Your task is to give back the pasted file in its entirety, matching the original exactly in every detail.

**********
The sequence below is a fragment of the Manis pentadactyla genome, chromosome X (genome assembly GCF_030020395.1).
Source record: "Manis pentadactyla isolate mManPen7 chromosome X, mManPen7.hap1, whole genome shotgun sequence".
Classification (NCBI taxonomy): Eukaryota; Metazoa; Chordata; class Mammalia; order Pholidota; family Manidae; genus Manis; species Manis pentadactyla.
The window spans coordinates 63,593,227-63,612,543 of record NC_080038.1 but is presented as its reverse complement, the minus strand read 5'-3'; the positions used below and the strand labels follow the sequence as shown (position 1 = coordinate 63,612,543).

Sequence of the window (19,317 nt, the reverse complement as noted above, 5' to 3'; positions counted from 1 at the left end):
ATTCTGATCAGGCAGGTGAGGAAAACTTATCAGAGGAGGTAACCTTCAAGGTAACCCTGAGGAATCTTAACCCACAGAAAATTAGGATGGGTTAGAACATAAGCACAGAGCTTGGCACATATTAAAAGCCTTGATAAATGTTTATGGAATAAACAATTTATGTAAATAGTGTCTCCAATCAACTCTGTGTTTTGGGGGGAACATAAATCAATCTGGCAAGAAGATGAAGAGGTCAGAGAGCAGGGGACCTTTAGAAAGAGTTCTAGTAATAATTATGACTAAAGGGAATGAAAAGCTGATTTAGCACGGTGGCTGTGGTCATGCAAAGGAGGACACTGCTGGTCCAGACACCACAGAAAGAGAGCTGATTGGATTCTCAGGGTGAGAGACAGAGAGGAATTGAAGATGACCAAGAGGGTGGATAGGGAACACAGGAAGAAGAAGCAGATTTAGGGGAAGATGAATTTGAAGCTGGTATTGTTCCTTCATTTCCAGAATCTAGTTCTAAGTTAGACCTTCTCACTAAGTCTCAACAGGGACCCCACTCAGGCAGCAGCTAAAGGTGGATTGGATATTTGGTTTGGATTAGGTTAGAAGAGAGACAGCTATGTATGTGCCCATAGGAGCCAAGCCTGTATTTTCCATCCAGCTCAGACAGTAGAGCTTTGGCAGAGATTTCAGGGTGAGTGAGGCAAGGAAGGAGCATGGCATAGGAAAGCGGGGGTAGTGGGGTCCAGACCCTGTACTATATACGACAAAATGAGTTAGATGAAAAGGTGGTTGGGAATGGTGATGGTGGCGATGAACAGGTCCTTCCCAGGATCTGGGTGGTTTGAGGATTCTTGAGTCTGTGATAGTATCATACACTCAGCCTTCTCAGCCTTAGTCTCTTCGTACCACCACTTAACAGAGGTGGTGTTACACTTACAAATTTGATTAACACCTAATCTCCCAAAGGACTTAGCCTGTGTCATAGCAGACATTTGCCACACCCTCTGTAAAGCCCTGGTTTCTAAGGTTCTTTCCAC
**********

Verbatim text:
The sequence below is a fragment of the Manis pentadactyla genome, chromosome X (genome assembly GCF_030020395.1).
Source record: "Manis pentadactyla isolate mManPen7 chromosome X, mManPen7.hap1, whole genome shotgun sequence".
Classification (NCBI taxonomy): Eukaryota; Metazoa; Chordata; class Mammalia; order Pholidota; family Manidae; genus Manis; species Manis pentadactyla.
The window spans coordinates 63,593,227-63,612,543 of record NC_080038.1 but is presented as its reverse complement, the minus strand read 5'-3'; the positions used below and the strand labels follow the sequence as shown (position 1 = coordinate 63,612,543).

Sequence of the window (19,317 nt, the reverse complement as noted above, 5' to 3'; positions counted from 1 at the left end):
ATTCTGATCAGGCAGGTGAGGAAAACTTATCAGAGGAGGTAACCTTCAAGGTAACCCTGAGGAATCTTAACCCACAGAAAATTAGGATGGGTTAGAACATAAGCACAGAGCTTGGCACATATTAAAAGCCTTGATAAATGTTTATGGAATAAACAATTTATGTAAATAGTGTCTCCAATCAACTCTGTGTTTTGGGGGGAACATAAATCAATCTGGCAAGAAGATGAAGAGGTCAGAGAGCAGGGGACCTTTAGAAAGAGTTCTAGTAATAATTATGACTAAAGGGAATGAAAAGCTGATTTAGCACGGTGGCTGTGGTCATGCAAAGGAGGACACTGCTGGTCCAGACACCACAGAAAGAGAGCTGATTGGATTCTCAGGGTGAGAGACAGAGAGGAATTGAAGATGACCAAGAGGGTGGATAGGGAACACAGGAAGAAGAAGCAGATTTAGGGGAAGATGAATTTGAAGCTGGTATTGTTCCTTCATTTCCAGAATCTAGTTCTAAGTTAGACCTTCTCACTAAGTCTCAACAGGGACCCCACTCAGGCAGCAGCTAAAGGTGGATTGGATATTTGGTTTGGATTAGGTTAGAAGAGAGACAGCTATGTATGTGCCCATAGGAGCCAAGCCTGTATTTTCCATCCAGCTCAGACAGTAGAGCTTTGGCAGAGATTTCAGGGTGAGTGAGGCAAGGAAGGAGCATGGCATAGGAAAGCGGGGGTAGTGGGGTCCAGACCCTGTACTATATACGACAAAATGAGTTAGATGAAAAGGTGGTTGGGAATGGTGATGGTGGCGATGAACAGGTCCTTCCCAGGATCTGGGTGGTTTGAGGATTCTTGAGTCTGTGATAGTATCATACACTCAGCCTTCTCAGCCTTAGTCTCTTCGTACCACCACTTAACAGAGGTGGTGTTACACTTACAAATTTGATTAACACCTAATCTCCCAAAGGACTTAGCCTGTGTCATAGCAGACATTTGCCACACCCTCTGTAAAGCCCTGGTTTCTAAGGTTCTTTCCAC